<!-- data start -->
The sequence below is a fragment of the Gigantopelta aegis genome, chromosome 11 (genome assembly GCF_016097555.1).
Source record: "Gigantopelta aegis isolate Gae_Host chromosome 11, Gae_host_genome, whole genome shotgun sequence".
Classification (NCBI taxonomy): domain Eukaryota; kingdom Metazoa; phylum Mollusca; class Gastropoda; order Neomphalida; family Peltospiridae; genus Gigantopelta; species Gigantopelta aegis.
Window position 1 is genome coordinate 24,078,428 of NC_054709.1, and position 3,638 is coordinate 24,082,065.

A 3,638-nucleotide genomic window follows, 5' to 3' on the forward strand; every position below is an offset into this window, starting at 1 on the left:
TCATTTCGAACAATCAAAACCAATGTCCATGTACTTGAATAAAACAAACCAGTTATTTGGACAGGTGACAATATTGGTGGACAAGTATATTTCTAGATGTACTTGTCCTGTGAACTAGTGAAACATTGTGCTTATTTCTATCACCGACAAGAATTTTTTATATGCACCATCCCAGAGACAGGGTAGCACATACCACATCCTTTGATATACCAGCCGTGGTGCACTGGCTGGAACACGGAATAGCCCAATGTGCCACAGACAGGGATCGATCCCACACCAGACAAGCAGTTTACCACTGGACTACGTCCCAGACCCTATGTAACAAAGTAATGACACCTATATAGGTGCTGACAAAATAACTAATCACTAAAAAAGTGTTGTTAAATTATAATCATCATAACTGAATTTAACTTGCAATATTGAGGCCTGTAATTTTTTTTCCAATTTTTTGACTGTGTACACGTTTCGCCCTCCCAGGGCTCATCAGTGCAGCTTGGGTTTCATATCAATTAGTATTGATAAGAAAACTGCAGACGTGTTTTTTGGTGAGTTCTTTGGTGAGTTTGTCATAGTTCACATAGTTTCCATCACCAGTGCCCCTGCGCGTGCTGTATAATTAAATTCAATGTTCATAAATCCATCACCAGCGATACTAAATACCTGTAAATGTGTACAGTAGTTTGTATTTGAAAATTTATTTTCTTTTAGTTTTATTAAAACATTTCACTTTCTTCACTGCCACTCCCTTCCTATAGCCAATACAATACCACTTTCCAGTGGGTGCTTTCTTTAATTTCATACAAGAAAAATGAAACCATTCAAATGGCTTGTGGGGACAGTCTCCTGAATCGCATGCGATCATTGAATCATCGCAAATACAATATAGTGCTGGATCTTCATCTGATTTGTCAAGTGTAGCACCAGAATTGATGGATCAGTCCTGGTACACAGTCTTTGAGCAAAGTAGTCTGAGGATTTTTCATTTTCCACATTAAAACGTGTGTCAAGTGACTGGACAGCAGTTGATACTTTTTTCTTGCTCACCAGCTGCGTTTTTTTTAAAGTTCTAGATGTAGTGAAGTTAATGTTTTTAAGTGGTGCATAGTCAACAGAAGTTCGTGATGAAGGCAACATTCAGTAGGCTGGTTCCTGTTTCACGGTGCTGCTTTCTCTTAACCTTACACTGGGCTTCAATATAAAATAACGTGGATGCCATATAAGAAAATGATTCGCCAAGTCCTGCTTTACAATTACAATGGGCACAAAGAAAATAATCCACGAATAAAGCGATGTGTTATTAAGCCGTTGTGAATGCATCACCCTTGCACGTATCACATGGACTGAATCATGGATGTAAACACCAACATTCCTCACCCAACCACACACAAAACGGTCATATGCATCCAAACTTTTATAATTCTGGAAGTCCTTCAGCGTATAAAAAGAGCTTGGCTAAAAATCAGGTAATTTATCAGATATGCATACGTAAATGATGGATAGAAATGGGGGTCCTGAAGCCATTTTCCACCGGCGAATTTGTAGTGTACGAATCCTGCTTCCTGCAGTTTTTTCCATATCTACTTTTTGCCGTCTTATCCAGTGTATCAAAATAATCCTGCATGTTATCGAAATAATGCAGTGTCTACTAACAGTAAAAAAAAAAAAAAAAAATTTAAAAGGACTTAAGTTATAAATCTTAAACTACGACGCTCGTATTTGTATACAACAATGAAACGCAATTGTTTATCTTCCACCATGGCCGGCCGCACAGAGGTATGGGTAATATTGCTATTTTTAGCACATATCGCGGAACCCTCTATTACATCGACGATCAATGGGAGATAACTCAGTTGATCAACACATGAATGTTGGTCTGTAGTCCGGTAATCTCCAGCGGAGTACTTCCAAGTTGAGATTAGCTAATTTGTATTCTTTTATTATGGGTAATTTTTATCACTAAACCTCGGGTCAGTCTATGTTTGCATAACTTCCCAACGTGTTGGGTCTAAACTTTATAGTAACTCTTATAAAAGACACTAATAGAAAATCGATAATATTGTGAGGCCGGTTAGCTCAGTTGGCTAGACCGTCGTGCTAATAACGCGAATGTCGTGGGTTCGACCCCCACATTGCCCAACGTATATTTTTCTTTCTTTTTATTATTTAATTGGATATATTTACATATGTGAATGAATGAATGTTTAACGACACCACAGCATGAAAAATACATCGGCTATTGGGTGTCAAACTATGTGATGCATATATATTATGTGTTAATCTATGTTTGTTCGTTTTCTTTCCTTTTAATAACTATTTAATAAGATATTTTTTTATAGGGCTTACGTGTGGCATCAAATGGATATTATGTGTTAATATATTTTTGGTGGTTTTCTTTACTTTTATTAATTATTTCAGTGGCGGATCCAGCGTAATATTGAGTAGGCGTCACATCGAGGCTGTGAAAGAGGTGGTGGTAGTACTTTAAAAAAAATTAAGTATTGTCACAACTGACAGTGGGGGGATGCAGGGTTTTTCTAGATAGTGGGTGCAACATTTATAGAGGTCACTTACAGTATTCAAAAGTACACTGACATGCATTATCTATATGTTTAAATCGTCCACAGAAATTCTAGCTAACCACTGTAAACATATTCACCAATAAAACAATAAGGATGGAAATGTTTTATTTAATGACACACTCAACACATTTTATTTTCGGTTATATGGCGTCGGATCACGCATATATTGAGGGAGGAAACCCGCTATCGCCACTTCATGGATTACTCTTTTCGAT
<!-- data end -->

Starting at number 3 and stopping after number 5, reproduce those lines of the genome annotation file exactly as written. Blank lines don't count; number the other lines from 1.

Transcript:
Classification (NCBI taxonomy): domain Eukaryota; kingdom Metazoa; phylum Mollusca; class Gastropoda; order Neomphalida; family Peltospiridae; genus Gigantopelta; species Gigantopelta aegis.
Window position 1 is genome coordinate 24,078,428 of NC_054709.1, and position 3,638 is coordinate 24,082,065.

A 3,638-nucleotide genomic window follows, 5' to 3' on the forward strand; every position below is an offset into this window, starting at 1 on the left: